Martin Pilkington returns with a somber view of vodka. Mr. Pilkington has found no fun with the clear spirit which is the choice beverage here in our New York City office and quite possibly Montreal as well. Read his story about how a Soviet-era stint in Minsk turned him away from the spirit.

“This is something of a contrast to my recent pieces on Selectism concerned with gin and whisky, as it’s an anti-guide to vodka, something I consider the anti-drink.”

Vodka lovers, work through this one and let us know what you think. And remember, some of us here at Selectism do enjoy vodka. No disrespect.

Related Buyer’s Guides:
A Gentlemanly Guide to Single Malts
The Curious Drinker’s Primer to Gin

Read more of Martin Pilkington’s words on vodka on the following page.

by Martin Pilkington

My detesting vodka can be justified for reasons both philosophical and personal; going briefly blind is very personal.

With the exception of those with an unfortunate dependence, alcohol is not physiologically necessary. Alcohol should be about memories and keeping them, unless you are unlucky enough to have a miserable life you wish to forget.

We indulge for pleasure in pleasurable company. Some of that pleasure admittedly comes from the reduction of our inhibitions that vodka, like other alcoholic drinks, can bring. But so much more is to be found in the complex flavors within say wine or whisky.

Some vodka makers, by contrast, boast about how pure their spirit is. They detail their efforts to make it perfectly clear, effectively to leave little but the flavor of the ethanol at the heart of the spirit. Thus to my mind at least, vodka is chemistry; not culture (if you want smooth and pure drink, consider ice-cold distilled water).

Vodka and I have a history, and not in a good way. As an undergraduate student I spent three months in the Soviet era city of Minsk. The alcohol of choice (there being no choice) was vodka.

No pretensions: it was for anything other than getting drunk. The bottle-top, once off, did not fit back on. This “stuff” was not pure, however. You adopted the peasant ritual of sniffing the back of your no-soap-in-the-shops-sweat-smelling hand, or preferably some pungent black bread, to overwhelm the olfactory system just before chugging a large measure of this Soviet spirit. Particularly bad bottles left a scent in the room akin to gasoline – again it was all about avoiding flavor, but from a different angle.

During that time, a visiting British diplomats to Minsk kindly left me a bottle of Haig whisky. I shared it with Soviet friends, but could not persuade them to sip and savor. As with the vodka so with the scotch, they threw it straight down.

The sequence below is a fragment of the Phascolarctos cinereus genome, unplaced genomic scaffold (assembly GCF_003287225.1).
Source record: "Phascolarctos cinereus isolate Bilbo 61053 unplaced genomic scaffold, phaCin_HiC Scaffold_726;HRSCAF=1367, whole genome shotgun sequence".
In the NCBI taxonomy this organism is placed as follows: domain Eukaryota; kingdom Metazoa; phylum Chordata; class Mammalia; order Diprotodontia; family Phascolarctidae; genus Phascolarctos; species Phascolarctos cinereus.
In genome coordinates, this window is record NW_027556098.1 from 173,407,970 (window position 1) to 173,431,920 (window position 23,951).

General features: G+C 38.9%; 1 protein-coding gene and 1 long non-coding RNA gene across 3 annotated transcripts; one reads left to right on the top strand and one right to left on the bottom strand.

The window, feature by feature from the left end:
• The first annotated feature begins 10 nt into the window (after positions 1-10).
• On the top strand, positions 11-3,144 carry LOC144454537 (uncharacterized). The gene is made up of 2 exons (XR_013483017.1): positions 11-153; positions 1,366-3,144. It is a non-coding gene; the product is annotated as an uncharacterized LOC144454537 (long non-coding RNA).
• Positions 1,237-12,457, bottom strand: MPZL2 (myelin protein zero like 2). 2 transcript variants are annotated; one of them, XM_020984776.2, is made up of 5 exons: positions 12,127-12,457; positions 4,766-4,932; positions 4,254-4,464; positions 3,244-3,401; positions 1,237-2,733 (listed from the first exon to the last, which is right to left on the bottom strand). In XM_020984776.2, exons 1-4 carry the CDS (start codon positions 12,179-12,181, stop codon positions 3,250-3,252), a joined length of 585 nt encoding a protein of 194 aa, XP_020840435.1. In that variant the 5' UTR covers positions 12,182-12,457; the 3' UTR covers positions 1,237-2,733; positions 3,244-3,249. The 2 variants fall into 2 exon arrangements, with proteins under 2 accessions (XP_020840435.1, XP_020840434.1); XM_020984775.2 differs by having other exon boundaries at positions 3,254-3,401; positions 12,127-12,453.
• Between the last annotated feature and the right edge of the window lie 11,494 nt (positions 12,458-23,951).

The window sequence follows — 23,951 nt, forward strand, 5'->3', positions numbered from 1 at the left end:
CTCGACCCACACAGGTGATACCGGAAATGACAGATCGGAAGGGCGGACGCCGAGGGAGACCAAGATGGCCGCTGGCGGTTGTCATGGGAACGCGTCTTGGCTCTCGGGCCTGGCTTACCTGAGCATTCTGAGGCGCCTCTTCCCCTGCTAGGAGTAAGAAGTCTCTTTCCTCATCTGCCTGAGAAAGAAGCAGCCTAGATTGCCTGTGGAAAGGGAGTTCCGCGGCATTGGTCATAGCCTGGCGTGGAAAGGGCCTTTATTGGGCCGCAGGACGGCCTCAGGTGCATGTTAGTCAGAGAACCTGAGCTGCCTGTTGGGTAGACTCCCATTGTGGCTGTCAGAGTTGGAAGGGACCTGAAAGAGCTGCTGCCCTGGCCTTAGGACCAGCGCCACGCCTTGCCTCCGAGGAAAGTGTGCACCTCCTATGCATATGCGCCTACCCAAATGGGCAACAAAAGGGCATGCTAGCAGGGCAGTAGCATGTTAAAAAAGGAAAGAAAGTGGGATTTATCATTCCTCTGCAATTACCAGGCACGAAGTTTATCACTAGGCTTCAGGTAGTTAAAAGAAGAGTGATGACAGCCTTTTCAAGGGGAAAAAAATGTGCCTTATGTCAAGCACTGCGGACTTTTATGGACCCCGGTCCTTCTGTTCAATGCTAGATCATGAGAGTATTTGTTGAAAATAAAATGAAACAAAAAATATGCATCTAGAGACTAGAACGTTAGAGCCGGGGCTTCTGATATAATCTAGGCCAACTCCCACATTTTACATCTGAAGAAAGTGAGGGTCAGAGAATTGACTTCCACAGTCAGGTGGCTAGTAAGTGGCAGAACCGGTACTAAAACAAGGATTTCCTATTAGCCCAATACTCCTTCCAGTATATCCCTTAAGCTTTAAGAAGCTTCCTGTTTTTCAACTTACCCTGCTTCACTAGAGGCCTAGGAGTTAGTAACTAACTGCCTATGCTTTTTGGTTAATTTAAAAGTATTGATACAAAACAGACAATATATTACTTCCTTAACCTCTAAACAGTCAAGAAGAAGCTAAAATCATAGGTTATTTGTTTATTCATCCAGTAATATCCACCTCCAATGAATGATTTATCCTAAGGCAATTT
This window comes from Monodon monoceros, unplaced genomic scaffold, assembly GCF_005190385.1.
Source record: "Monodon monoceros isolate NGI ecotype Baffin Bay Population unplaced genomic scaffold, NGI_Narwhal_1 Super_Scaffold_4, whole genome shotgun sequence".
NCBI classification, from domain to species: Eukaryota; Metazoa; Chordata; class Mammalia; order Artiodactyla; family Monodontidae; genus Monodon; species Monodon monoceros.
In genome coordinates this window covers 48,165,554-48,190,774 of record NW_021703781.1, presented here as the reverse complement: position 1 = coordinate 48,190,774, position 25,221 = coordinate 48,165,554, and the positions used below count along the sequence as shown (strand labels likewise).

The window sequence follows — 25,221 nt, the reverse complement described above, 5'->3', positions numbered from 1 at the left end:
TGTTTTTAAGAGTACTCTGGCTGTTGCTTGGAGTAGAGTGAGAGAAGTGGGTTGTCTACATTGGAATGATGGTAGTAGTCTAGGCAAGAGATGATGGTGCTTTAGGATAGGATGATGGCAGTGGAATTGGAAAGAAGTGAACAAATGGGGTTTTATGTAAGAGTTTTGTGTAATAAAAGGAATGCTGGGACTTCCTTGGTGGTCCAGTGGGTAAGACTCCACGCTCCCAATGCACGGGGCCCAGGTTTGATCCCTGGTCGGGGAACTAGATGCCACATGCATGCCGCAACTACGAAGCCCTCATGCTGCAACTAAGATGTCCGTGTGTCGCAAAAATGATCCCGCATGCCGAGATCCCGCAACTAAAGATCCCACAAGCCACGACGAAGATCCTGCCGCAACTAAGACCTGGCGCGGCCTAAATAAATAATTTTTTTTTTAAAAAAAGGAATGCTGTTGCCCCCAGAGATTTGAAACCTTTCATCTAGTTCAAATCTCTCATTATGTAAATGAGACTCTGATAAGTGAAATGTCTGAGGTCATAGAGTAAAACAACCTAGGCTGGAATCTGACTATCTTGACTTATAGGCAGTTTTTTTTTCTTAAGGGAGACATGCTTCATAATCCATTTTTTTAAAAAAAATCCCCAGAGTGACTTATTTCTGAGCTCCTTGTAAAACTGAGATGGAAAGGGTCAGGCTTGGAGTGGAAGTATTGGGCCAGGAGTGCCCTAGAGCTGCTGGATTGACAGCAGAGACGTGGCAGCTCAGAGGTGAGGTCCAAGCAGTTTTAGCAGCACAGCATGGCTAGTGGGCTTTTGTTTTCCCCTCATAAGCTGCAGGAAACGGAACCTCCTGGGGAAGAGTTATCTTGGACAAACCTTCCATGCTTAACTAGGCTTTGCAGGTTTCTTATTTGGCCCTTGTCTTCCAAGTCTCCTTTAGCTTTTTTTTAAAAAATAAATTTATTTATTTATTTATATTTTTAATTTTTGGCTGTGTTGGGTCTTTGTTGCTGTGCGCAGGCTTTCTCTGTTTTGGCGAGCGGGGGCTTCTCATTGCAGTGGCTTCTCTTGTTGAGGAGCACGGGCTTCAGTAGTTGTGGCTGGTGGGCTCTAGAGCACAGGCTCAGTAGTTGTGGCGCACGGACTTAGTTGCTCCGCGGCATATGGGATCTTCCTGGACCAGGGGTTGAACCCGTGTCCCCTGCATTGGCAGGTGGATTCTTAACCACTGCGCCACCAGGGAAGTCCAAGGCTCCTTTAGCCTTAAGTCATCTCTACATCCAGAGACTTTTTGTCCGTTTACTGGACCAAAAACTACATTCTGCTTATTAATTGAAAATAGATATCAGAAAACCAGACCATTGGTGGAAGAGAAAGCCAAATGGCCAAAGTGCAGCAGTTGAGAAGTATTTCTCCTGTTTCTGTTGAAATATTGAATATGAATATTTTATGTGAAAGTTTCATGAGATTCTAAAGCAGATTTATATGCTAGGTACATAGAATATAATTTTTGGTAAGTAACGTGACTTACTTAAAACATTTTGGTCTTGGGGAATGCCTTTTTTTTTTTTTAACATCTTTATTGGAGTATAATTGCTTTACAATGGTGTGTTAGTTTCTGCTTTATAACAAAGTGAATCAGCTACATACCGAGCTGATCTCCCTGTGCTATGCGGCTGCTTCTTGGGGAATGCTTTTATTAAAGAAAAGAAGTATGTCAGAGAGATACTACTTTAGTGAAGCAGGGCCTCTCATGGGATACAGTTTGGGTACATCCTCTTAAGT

I swirled each drop round my mouth, reluctant to relinquish something so comparatively fine with a taste of more than alcohol.

At a party I foolishly entered a vodka drinking competition with Sergei, one of my Soviet roommates. I lost and went blind for a couple of hours, reduced to feeling my way along the wall to our 13th floor room and its balcony where I hoped to vomit into the void. Thirty years on and the panic of that blindness is easy to locate inside of me. The balcony’s rail were maybe three feet high. I am six foot three, but evidently, given I am writing this, no fall ensued. My head felt like it had been smashed against concrete from a great height for days, though.

My wife’s father, Toni, was a Pole who incidentally made his own vodka from potatoes when he first arrived in Britain. He acknowledged my future-son-in-law status with the offer of a tiny liqueur glass of clear liquid. It was Polish Pure Spirit vodka, a fraction below 80 per cent ABV – that’s 160 proof over the water.

Think internal napalm. What was coming was obvious, but to refuse seemed churlish. Again, the pain of that firewater burning is easily accessible even 25 years later.

That drink symbolized Toni’s view of marriage: a pain to be endured. When my son brings home a fiancée she will be welcomed with a glass of champagne. It will be an excellent bottle, the best we can sensibly afford. She and we will remember how good it was for a long time.

The analogy that suggests itself for vodka’s place in the world is sexual. Vodka is sex not only without foreplay, but with an immediate climax. It is functional. A host of other drinks offer the pleasantly teasing anticipation that goes with breathing in their aromas and the near erotic exploration of all they have to offer the senses. They are sensual.

In case you are not convinced by the above arguments, the least objectionable brands I have come across have been Absolut and Grey Goose – no real revelations there – and two rather newer entrants: the French grape-vodka Cîroc, with more than a hint of orange to it; and a fascinating oak-aged vodka, Adnams in the UK with its hefty 50 per cent ABV (100 proof).

Still, if asked for a vodka recommendation it would remain “drink something else.”

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